Where people get information about local news varies by age, but don’t assume one type of communication will work for each age group. Reviewing CFM research results for several clients shows that regardless of age, people use a variety of media sources to get information.
Assumption 1: Newspaper readership is for an older market.
Newspaper readership does increase with age. People age 55 years and older (84%) are more likely to read the newspaper than those under age 55 (63%), but a significant portion of all age groups still read the newspaper, including those age 18 to 34 (52%). When it comes to local news, newspapers are still top dog.
Assumption 2: Digital communication is for the younger market
Getting news online declines with age, but older residents are not computer illiterate. Websites and other online media are among the most important information sources for those age 18 to 34 year (53%), but one in four of those Medicare eligible go online for news.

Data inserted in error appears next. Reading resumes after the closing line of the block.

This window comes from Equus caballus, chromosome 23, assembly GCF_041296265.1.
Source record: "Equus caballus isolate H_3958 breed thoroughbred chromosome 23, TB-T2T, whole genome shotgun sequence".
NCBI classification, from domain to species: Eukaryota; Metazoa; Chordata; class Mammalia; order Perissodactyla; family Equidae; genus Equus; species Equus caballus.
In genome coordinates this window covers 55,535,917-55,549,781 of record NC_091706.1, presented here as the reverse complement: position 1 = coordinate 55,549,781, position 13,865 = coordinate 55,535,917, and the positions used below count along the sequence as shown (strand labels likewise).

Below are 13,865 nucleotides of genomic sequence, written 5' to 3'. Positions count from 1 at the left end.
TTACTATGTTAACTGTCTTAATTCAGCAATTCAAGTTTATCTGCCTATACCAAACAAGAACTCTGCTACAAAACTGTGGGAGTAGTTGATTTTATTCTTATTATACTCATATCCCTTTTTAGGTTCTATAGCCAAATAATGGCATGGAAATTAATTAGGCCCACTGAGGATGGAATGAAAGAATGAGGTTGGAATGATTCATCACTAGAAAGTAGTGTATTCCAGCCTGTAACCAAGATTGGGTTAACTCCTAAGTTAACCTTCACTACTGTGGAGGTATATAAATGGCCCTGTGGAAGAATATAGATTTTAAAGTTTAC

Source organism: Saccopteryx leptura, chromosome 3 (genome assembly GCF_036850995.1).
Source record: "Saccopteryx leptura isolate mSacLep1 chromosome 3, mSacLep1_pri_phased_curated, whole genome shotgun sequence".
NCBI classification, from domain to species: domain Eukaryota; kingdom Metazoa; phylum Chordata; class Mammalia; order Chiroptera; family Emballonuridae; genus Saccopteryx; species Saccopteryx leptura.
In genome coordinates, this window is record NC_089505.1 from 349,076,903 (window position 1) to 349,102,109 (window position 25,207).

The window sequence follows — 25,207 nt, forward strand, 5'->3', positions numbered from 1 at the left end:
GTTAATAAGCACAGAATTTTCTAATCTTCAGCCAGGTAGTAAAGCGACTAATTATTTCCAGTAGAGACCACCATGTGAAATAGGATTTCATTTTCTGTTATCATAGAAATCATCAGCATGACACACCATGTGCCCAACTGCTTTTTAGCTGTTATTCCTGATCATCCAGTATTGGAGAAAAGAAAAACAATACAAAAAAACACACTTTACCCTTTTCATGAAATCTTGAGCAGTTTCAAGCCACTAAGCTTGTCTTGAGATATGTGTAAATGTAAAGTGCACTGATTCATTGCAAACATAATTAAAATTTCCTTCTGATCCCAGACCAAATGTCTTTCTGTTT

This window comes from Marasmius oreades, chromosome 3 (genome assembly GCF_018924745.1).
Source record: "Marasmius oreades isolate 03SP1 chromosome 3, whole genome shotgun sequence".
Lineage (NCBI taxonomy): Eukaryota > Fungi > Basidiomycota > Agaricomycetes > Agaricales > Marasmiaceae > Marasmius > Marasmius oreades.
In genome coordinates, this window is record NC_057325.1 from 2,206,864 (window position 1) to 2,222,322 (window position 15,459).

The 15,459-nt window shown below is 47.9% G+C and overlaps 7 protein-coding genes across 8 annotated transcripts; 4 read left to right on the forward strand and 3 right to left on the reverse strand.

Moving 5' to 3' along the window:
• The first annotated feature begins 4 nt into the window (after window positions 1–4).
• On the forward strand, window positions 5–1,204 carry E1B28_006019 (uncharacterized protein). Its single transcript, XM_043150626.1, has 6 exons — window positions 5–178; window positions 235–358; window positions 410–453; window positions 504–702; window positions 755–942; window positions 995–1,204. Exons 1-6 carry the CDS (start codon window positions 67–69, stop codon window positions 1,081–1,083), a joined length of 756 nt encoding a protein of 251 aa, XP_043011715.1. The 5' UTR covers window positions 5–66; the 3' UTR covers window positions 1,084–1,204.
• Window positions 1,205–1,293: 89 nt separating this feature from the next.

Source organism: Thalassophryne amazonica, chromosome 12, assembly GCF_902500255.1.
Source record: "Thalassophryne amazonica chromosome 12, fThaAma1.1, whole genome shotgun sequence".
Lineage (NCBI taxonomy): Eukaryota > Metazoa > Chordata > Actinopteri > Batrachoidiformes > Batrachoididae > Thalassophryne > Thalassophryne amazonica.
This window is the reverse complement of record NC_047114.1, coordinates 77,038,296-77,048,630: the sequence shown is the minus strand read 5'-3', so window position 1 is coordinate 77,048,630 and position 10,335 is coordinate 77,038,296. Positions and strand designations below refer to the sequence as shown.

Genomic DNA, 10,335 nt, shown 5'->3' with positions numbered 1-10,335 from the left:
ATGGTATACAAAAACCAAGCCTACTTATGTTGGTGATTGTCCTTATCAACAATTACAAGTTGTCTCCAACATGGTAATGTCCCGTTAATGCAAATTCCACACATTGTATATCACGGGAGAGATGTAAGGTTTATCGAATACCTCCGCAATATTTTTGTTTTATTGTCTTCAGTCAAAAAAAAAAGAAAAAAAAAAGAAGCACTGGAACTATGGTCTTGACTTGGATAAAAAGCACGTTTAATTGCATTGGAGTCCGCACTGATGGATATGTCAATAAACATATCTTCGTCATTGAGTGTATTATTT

Perhaps this puts digital media into perspective. Apple was founded in 1976. If you were age 30 and bought one of the first Apple computers, you would be 67 years old today. A lot of time to get computer savvy.
Assumption 3: Newsletters by mail are relics
It may seem old school, but postal patron newsletters are important, informative and effective communication tools — under the right circumstances. For school districts, it is an ideal way to reach residents who no longer, or never had, a connection with schools. A recent school district study found 60% of those age 55+ recall receiving a quarterly print newsletter, and 40% read it thoroughly.
Effective communications results from the sum of the communication tools used. There is no silver bullet solution. Communication plans should incorporate traditional and digital media to reach and impact all age groups.
Research results are based on phone and online surveys conducted by CFM Research among nearly 2,000 residents in various markets.